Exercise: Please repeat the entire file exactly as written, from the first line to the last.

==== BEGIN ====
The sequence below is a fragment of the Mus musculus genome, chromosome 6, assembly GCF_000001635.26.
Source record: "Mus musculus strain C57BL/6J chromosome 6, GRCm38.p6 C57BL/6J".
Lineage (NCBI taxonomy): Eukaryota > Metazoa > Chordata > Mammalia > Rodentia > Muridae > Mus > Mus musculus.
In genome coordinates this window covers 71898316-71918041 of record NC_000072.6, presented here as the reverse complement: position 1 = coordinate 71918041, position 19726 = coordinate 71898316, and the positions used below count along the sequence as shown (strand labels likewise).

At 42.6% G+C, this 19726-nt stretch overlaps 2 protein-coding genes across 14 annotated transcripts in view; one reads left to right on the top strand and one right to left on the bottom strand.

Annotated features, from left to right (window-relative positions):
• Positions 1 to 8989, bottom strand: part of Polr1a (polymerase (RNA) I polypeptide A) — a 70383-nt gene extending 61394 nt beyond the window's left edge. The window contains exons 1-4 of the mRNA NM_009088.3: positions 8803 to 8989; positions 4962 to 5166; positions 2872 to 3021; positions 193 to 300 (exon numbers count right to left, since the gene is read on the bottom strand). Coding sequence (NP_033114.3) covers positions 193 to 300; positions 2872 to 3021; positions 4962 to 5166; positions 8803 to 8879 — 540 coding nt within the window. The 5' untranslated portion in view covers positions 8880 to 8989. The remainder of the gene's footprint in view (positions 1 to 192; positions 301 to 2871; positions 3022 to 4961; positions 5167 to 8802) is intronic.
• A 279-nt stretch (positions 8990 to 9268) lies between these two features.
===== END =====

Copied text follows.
The sequence below is a fragment of the Mus musculus genome, chromosome 6, assembly GCF_000001635.26.
Source record: "Mus musculus strain C57BL/6J chromosome 6, GRCm38.p6 C57BL/6J".
Lineage (NCBI taxonomy): Eukaryota > Metazoa > Chordata > Mammalia > Rodentia > Muridae > Mus > Mus musculus.
In genome coordinates this window covers 71898316-71918041 of record NC_000072.6, presented here as the reverse complement: position 1 = coordinate 71918041, position 19726 = coordinate 71898316, and the positions used below count along the sequence as shown (strand labels likewise).

At 42.6% G+C, this 19726-nt stretch overlaps 2 protein-coding genes across 14 annotated transcripts in view; one reads left to right on the top strand and one right to left on the bottom strand.

Annotated features, from left to right (window-relative positions):
• Positions 1 to 8989, bottom strand: part of Polr1a (polymerase (RNA) I polypeptide A) — a 70383-nt gene extending 61394 nt beyond the window's left edge. The window contains exons 1-4 of the mRNA NM_009088.3: positions 8803 to 8989; positions 4962 to 5166; positions 2872 to 3021; positions 193 to 300 (exon numbers count right to left, since the gene is read on the bottom strand). Coding sequence (NP_033114.3) covers positions 193 to 300; positions 2872 to 3021; positions 4962 to 5166; positions 8803 to 8879 — 540 coding nt within the window. The 5' untranslated portion in view covers positions 8880 to 8989. The remainder of the gene's footprint in view (positions 1 to 192; positions 301 to 2871; positions 3022 to 4961; positions 5167 to 8802) is intronic.
• A 279-nt stretch (positions 8990 to 9268) lies between these two features.